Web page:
In order to quantitatively verify our model for cavity optomechanical acoustic sensing (see Eq. (1) and Fig. 1c, f), we examined the acoustic response for the second-order crown and flapping modes of the microdisk shown in Fig. 2b. A piezo-electric element (PZT) was used as an ultrasonic transmitter, creating an ultrasonic wave at each frequency, and the response of the sensor was analysed using a vector network analyser. Specifically, the off-diagonal scattering parameter (i.e., the coherent power transmission from the PZT to the photodetector through the sensor) was recorded as a function of laser-cavity detuning. The results are shown in the bottom panels of Fig. 3. The response of the flapping mode is zero on cavity resonance, with maxima on either side, characteristic of the usual dispersive coupling (c.f. Fig. 1f). On the other hand, the crown mode features a maximum at zero detuning, characteristic of dissipative coupling (c.f. Fig. 1c). Dissipative coupling has been observed previously in a waveguide-coupled microdisk36. In our case it is most likely due to the large vertical displacement amplitude of the mode which modulates the taper-microcavity separation, combined with first-order suppression of dispersive coupling inherent to crown modes. The results show very good agreement to respective fits to dissipative and dispersive coupling, as shown in Fig. 3, validating the theoretical models for both sensing mechanisms.

Characterising dynamic range and sensitivity of the sensor

To experimentally quantify the noise equivalent pressure of the sensor, we interferometrically calibrated the displacement of the PZT element as function of its drive frequency. The acoustic pressure generated by the PZT was calculated from its displacement, air acoustic impedance and its distance to the sensor (see Supplementary Note 5). The ultrasonic response of the system was then measured at different frequencies for which the applied pressure was known. Figure 4a shows, as an example, the response at 318 kHz in the wing of the second-order flapping mode, relative to both the shot noise and thermomechanical noise introduced by intrinsic and gas damping. The signal-to-noise ratio (SNR) ~ 40 dB with an applied pressure of Papplied = 120 mPa, measured over an integration time of τ = Δf−1, where Δf = 200 Hz is the spectrum analyser resolution bandwidth. The noise equivalent pressure can then be calculated as

$$P_{{\mathrm{min}}}(\omega ) = \sqrt {\frac{\tau }{{{\mathrm{SNR}}}}} \times P_{{\mathrm{applied}}}(\omega )\sim 84\,\mu {\rm{Pa}}\,{\mathrm{Hz}}^{ - 1/2}.$$

This is in reasonably good agreement with the thermomechanical noise-dominated noise equivalent pressure predicted from Eq. (1) of 100 μPa Hz−1/2, given the device area and temperature (T = 300 K), our simulated pressure participation ratio at 318 kHz of r = 0.055, the effective mass of the flapping mode of m = 110 ng, its measured total mechanical damping rate γm/2π = (γ + γgas)/2π = 1430 Hz, and its spatial overlap ζ = 0.14 with a plane pressure wave (see Supplementary Note 2).

Fig. 4
figure 4

Evaluation of the noise equivalent pressure sensitivity and the linear dynamic range. a Noise spectral density of the sensor near a mechanical mode of the microdisk measured at an electrical bandwidth of 200 Hz. An ultrasonic pressure of 120 mPa at frequency of 318 kHz is applied to the device resulting in a signal-to-noise ratio of ~40 dB. The shot noise is shown with the dashed blue line. The thermomechanical noise introduced by intrinsic and gas damping is shown, respectively, by the purple and green shaded Lorenztian’s. The total noise is fitted with the black dash-dot line, in good agreement with theory, and is dominated by gas damping noise between 306 and 325 kHz. b Ultrasonic response of the sensor at different frequencies as a function of ultrasonic pressure. The dashed grey line is a guide to the eye indicating the expected slope for a linear response. The linear dynamic range (LDR) is >120 dB for a measurement integration time of 1 s, with its upper limit dictated by the measurement setup rather than the acoustic response. The solid lines correspond to the measured data for each frequency and the dashed lines connect these to the noise equivalent pressure that sets the lower limit of the LDR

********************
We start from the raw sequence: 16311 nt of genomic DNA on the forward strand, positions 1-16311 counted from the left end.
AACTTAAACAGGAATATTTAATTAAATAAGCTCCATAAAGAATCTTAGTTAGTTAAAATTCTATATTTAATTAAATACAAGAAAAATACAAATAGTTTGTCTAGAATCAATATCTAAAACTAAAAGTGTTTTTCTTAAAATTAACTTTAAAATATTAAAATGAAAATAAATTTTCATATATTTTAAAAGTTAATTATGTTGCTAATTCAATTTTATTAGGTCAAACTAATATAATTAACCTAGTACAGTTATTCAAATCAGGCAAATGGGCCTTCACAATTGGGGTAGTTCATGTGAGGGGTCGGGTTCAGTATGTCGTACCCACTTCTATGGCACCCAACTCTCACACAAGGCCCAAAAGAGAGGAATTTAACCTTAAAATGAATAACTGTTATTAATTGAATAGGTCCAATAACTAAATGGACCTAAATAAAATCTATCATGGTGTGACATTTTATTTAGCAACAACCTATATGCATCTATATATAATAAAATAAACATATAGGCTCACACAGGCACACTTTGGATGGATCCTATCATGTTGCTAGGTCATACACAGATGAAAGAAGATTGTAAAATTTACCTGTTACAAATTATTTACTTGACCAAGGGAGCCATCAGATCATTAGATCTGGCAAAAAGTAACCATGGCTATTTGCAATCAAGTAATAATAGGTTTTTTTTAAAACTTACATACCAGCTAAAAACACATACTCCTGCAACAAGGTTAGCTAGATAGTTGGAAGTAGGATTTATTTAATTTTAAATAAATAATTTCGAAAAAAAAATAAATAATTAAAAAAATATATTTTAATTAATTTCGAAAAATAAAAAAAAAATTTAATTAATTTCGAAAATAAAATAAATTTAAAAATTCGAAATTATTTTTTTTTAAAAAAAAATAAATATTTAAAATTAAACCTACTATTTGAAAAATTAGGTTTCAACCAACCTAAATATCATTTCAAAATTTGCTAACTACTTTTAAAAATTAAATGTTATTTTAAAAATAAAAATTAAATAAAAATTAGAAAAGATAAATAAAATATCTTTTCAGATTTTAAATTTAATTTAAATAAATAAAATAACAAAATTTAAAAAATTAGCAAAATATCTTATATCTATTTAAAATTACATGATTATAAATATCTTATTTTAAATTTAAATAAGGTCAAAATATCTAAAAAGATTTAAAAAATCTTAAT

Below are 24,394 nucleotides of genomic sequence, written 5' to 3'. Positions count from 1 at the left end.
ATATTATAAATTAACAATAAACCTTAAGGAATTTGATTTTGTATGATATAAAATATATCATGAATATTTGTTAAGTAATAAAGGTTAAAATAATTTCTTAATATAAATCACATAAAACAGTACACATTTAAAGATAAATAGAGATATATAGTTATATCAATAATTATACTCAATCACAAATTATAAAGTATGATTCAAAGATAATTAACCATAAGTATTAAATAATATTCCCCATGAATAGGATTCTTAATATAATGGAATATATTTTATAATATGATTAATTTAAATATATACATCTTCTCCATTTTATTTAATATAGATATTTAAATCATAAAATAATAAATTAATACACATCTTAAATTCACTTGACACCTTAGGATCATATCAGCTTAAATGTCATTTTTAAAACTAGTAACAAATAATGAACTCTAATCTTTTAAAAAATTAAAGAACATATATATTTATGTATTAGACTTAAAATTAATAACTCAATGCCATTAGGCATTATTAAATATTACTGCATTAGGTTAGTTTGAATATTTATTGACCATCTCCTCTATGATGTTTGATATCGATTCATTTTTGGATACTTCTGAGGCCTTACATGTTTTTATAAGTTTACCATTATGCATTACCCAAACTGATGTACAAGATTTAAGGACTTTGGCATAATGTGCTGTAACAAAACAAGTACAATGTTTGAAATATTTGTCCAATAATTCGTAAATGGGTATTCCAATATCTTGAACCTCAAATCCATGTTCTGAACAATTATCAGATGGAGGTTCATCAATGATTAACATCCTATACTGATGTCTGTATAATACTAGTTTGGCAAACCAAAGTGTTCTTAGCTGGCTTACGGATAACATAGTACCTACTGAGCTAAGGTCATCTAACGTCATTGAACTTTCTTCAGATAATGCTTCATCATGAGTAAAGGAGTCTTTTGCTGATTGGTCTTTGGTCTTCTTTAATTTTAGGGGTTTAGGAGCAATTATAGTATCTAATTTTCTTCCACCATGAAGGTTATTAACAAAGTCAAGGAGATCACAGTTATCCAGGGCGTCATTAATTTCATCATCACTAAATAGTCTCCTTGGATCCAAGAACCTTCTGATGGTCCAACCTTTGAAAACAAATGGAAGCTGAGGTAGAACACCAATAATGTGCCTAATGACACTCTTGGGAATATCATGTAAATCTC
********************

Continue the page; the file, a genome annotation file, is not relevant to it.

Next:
It is informative to examine the contributions to the noise equivalent pressure from intrinsic mechanical dissipation, optical shot noise and fundamental gas damping. As can be seen from Fig. 4a, at the second-order flapping mode resonance frequency the shot noise power spectrum is 13 dB below the combined thermomechanical noise from gas and intrinsic damping, contributing 5% in power to the total noise. The fluctuation–dissipation theorem dictates that the ratio of noise power introduced by gas damping and intrinsic mechanical damping is equal to the ratio of the damping rates, as may be directly confirmed from Eq. (1). By measuring the mechanical damping rate of the flapping mode as a function of background pressure, we isolated these two components, finding that γgas/2π = 1,260 Hz and γ/2π = 170 Hz (see Supplementary Fig. 2). The gas damping noise power therefore dominates by a factor of γgas/γ ~ 7.4. All-in-all, these results show that, at this acoustic frequency, the noise equivalent pressure of the sensor is within 9% of the noise floor introduced by thermal collisions of gas molecules with the sensing element. This gas damping noise floor is fundamental, in that it cannot be eliminated without removing the gas through which the acoustic wave itself propagates. To our knowledge, our sensor is the first acoustic sensor which is sufficiently sensitive for it to dominate.

The resonantly enhanced bandwidth of the sensor around the second-order flapping mode is given by the frequency band where the combined thermomechanical noise dominates shot noise, i.e., between 306 and 325 kHz. The noise equivalent pressure is relatively constant over this frequency range, before degrading at frequencies further from resonance. This bandwidth could, in future, be extended by increasing the optical power used to probe the sensor (and therefore N in Eq. (1)) or even by using quantum correlations to reduce the optical noise level for fixed optical power42.